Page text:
Where do Cuencanos, Ecuadorians and expats alike, buy their food?
The market scene in Cuenca is lively, vibrant, and bountiful, with large bustling produce and meat markets scattered around town, along with a fantastic organic coop (a whole post of its own to come), clean and bright supermarkets, micro-mercados here and there, family tiendas on every block, vendors on bicycles, and squatters selling their produce on the street and even from wheelbarrows.
A great place to dip into Cuenca’s fresh-produce culture is the 3 de Noviembre market on the corner of Coronel Talbot and Mariscal Lamar, a couple blocks north of Plaza San Sebastian at the west end of El Centro. Smaller, less bustling, and maybe a tad friendlier than the larger operations, this market also features vendors who post signs with the names and prices of their produce, which provides a good introduction to what’s available, what it's called, and how much it costs.
The two big produce markets in El Centro are 10 de Agosto, in the southwest at the west end of Calle Larga, and 9 de Octubre in the northeast at the corner of Sangurima and Hermano Miguel. The former is a sprawling two-story building, while the latter is a slightly more compact three-story affair. Both have numerous vendors selling fruits and vegetables, meat, grains and beans, bread and pastries, and sundries; both have plentiful stalls serving juices, almuerzos, and prepared foods.
A good place to try prepared market food is at Comedor Marianita at 10 de Agosto. Marianita manages the comedores booth, while Mario serves the drinks and collects the money. Mario spent seven years working in New York, so he speaks pretty good English, is very friendly, and will introduce you to the pleasures of Marianata’s food. Here, a big plate of chicken, rice, and salad is $1.25.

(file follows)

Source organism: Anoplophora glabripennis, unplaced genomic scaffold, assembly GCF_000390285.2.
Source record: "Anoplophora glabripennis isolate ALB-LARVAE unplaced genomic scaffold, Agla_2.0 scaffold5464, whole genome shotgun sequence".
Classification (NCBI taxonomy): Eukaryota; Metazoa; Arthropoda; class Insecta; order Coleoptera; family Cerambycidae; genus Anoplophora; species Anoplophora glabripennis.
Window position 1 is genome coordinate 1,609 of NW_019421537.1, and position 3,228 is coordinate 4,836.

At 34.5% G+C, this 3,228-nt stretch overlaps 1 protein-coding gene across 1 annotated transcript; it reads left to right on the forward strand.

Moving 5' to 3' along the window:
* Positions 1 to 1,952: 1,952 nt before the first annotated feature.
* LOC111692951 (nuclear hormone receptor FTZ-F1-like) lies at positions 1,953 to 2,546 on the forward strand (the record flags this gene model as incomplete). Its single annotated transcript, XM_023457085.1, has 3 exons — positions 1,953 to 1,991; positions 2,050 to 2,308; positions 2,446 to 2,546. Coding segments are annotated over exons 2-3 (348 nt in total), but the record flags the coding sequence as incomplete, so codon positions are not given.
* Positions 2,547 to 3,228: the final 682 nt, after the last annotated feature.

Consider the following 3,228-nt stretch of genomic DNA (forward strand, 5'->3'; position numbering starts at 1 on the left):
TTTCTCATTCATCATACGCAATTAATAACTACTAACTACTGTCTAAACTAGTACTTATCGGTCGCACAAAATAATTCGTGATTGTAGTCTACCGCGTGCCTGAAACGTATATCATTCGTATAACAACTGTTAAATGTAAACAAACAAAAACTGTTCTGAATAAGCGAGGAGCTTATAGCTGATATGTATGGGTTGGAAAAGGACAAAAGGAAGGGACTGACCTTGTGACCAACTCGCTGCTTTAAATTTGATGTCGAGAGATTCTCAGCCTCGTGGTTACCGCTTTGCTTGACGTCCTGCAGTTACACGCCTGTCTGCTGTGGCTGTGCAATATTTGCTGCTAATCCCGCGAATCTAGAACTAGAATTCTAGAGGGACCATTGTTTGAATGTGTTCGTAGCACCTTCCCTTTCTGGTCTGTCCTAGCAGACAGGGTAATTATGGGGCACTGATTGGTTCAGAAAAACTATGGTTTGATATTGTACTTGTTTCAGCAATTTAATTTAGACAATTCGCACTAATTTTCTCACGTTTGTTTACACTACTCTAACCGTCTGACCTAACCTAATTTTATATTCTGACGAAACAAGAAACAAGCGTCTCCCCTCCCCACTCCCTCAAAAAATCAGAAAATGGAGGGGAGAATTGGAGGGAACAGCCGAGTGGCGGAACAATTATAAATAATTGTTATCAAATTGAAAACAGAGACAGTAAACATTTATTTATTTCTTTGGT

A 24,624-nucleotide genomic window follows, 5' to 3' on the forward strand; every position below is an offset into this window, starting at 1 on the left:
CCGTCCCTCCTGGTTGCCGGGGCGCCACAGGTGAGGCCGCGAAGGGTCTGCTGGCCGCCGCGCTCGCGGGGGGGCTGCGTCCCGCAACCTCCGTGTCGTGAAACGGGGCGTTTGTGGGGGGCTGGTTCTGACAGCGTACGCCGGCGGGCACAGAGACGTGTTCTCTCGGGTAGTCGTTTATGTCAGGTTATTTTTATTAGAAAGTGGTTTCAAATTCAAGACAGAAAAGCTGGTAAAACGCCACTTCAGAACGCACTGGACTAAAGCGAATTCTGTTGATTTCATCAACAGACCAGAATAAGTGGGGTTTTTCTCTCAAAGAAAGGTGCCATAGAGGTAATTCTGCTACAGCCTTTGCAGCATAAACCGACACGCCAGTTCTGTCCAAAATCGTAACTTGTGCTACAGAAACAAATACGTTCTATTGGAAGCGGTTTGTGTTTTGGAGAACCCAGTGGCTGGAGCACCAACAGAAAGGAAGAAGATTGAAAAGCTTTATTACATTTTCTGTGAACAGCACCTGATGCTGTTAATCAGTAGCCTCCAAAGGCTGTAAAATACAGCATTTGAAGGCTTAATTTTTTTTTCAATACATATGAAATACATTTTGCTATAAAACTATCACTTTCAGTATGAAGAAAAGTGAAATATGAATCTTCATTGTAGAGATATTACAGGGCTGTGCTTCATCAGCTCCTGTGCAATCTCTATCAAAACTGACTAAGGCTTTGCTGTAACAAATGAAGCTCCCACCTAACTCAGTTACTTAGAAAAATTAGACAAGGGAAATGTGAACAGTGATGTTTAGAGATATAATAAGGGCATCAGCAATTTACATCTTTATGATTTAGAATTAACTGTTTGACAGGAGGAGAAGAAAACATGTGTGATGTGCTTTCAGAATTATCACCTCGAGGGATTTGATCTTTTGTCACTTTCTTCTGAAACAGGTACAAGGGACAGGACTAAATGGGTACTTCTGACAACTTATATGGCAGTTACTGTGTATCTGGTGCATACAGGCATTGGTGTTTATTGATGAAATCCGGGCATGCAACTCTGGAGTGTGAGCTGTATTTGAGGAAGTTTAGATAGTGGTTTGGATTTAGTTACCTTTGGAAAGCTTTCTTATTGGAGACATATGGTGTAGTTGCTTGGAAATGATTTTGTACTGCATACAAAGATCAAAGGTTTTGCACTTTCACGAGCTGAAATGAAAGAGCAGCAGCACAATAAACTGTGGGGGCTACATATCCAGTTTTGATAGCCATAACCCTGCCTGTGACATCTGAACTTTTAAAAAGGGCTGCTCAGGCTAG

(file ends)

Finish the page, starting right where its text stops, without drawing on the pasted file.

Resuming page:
The Feria Libre is an enormous (several acres at least) open-sided mercado on Avenida de las Americas near Avenida Remigio Crespo, on the western side of the city south of the river. All the westbound and northbound buses stop here; a new bus terminal is being built right next door. This isn't a cute little mercado; it's a huge hard-core produce market that sells everything you can imagine, including live animals: chickens and chicks, pigs, guinea pigs, even goats.
You’ll also see produce sellers squatting on sidewalks, especially outside and around the indoor markets, and on street corners. This is technically illegal, so from time to time the police force them to move. Some squatters make it easier on themselves by selling their produce from wheelbarrows. They’re sort of an upscale version of squatters: When it’s time to move along, they just roll away their wares.
Captions, top: The markets in Ecuador give a new meaning to "dry-aged" beef and poultry; middle: Marianita prepares lunch at Mercado 10 de Agosto; bottom: You can buy chicks, chickens, rabbits, and other live animals at the Feria Libre.